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Reviewed by Ankita Shukla for Readers' Favorite
Tamera Lawrence's Asylum is a nail-biting thriller whose story revolves around Kyle. Like all the other resident kids of the Rose Hill Asylum, Kyle also silently wished to get adopted. This was the only way to escape the violent bullying and darkness of the asylum. When he turned nine, his wish was granted. However, this blessing came with a complication: his new parents were unable to adopt his younger brother, Roy. As much as he wanted to take care of his brother, he could not pass on this opportunity to finally have a family. After many years Kyle got married and had a baby daughter but the guilt of leaving Roy behind in that dingy and dark place gnawed at him. Therefore, when his friend, Randy, proposed the idea of exploring the abandoned Rose Hill Asylum, he couldn't resist the temptation. Unbeknownst to him, he brought back from that daunting asylum something more than mere memories. And this "something" will stop at nothing to get revenge.
Since the entire plot of Asylum rests on the Rose Hill Asylum, it was important to create an unsettling image of the place that holds the plot together. Everything from the tunnels to the dark and damp rooms instills a fear of the unknown in readers. Whenever Kyle crawls inside the tunnels, it is impossible to breathe. Tamera Lawrence has used the right words and emotions to hold her audience. Her storytelling captivates and dares the reader to put down the book. Kyle and Beth's arguments that go from zero to infinity in a matter of minutes will resonate with a majority of married couples. There is no lack of love between the couple, yet the marital responsibilities and Kyle's need for a break from these duties produce arguments that are quite entertaining.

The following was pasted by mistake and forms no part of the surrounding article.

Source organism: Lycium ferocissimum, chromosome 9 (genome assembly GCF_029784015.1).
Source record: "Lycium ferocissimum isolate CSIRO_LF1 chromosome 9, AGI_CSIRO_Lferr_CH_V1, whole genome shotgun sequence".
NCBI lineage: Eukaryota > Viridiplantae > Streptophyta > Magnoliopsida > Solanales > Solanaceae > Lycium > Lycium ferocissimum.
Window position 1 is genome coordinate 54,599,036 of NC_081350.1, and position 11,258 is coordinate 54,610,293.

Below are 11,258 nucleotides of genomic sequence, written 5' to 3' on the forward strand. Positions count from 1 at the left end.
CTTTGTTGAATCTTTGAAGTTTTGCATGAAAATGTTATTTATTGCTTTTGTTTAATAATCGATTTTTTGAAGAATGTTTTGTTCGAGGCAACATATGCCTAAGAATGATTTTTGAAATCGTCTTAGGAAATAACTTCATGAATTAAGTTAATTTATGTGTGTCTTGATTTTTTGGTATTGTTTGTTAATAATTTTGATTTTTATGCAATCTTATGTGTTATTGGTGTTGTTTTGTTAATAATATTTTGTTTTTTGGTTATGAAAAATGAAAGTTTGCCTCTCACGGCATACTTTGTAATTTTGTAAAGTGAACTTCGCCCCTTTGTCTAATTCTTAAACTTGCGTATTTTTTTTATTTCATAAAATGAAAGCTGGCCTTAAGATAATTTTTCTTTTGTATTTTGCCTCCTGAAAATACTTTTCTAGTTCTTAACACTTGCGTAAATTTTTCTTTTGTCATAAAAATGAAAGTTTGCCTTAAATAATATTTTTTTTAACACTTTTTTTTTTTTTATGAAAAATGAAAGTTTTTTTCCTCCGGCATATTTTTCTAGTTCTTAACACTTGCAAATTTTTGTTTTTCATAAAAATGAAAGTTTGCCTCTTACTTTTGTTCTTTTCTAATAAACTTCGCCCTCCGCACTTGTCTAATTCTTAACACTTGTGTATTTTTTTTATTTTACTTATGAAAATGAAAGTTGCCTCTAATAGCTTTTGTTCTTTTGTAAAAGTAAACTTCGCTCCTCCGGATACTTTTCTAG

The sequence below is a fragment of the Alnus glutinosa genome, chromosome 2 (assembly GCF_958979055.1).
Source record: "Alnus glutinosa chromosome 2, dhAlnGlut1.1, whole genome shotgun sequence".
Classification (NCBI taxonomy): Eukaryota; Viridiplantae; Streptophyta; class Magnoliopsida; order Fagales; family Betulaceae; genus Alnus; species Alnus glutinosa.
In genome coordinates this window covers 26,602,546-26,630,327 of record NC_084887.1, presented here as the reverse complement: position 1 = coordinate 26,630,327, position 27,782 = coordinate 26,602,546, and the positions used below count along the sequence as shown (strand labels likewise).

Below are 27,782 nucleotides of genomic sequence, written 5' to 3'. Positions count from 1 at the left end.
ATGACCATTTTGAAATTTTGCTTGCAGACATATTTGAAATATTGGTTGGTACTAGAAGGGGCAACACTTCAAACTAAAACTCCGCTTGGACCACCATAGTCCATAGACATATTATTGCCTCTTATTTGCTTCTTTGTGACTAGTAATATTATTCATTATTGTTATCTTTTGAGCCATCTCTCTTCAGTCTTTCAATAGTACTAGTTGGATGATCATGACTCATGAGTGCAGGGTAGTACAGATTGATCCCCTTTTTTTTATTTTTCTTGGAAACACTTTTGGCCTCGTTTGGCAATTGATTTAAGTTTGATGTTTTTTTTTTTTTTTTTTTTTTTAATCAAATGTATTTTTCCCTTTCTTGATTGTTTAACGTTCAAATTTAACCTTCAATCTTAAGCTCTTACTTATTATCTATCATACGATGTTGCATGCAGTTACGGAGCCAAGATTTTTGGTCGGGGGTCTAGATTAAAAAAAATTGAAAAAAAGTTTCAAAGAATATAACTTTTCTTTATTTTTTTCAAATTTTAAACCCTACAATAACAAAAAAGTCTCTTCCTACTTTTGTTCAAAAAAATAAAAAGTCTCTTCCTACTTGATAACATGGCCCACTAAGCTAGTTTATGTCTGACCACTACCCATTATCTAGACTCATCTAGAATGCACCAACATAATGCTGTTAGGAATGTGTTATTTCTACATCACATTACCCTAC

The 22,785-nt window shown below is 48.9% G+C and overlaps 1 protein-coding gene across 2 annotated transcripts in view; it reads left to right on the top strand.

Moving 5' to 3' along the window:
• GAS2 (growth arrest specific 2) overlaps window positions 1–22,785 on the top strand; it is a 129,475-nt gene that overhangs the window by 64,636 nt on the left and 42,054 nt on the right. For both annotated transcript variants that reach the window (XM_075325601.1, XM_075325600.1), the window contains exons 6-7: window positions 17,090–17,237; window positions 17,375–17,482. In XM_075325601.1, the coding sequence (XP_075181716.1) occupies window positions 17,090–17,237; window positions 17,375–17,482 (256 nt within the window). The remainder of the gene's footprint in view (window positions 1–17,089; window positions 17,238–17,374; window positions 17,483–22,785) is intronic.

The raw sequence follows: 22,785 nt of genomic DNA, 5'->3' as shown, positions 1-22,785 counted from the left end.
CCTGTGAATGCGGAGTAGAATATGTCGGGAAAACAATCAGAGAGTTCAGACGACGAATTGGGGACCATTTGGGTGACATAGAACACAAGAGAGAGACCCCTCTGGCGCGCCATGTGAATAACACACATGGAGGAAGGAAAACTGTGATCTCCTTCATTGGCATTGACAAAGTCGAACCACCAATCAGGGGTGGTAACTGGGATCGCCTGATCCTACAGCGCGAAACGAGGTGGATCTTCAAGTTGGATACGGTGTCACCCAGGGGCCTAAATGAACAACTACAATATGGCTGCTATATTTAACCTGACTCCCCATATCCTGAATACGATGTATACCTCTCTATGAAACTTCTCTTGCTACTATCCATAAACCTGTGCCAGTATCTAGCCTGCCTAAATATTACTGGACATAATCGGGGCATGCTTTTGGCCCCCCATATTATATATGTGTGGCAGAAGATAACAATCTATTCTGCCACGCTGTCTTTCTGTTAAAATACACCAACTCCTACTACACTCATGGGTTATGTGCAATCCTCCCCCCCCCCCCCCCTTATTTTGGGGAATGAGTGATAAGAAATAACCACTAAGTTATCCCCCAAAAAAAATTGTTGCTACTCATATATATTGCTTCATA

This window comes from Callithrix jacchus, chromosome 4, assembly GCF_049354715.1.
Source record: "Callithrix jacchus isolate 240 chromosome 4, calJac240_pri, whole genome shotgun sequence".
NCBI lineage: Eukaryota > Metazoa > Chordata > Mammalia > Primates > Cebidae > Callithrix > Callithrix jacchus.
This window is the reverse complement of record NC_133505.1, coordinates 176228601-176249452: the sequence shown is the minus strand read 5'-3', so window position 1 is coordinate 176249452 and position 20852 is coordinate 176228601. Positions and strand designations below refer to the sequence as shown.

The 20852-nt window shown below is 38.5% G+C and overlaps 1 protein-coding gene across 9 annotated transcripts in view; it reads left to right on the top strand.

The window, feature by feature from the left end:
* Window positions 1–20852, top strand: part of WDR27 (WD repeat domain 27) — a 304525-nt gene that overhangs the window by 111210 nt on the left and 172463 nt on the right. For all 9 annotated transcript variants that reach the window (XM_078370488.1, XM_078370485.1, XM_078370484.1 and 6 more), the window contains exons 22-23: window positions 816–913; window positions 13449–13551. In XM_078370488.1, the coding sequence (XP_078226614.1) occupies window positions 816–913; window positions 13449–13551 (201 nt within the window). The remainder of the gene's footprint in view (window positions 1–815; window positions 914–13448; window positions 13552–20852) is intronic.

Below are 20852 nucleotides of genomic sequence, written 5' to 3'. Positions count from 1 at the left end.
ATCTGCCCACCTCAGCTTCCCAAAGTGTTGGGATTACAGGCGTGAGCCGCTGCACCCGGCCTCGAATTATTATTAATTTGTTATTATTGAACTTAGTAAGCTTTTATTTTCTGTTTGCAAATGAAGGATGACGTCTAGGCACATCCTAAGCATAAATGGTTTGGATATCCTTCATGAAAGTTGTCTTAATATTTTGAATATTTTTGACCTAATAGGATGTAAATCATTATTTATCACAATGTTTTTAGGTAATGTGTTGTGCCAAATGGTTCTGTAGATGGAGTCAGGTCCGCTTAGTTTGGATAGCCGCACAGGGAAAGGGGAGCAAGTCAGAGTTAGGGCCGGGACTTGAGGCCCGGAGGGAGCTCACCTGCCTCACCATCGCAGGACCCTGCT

The characters, whether side or main ones, have certain unique attributes that make them memorable. The antagonist, with his quirky dialogues, strange expressions, and dangerous mood swings, has come out as a spine-chilling villain. The psychology of an orphan child, especially their fear of not getting adopted, could not have been described any better. A married man's jealousy over his bachelor friend's free lifestyle and vice versa is another absorbing inclusion in Asylum. Without giving away spoilers, I can surely say that after reading Asylum, the phrase, "if you twist, you'll get stitched," will never be the same.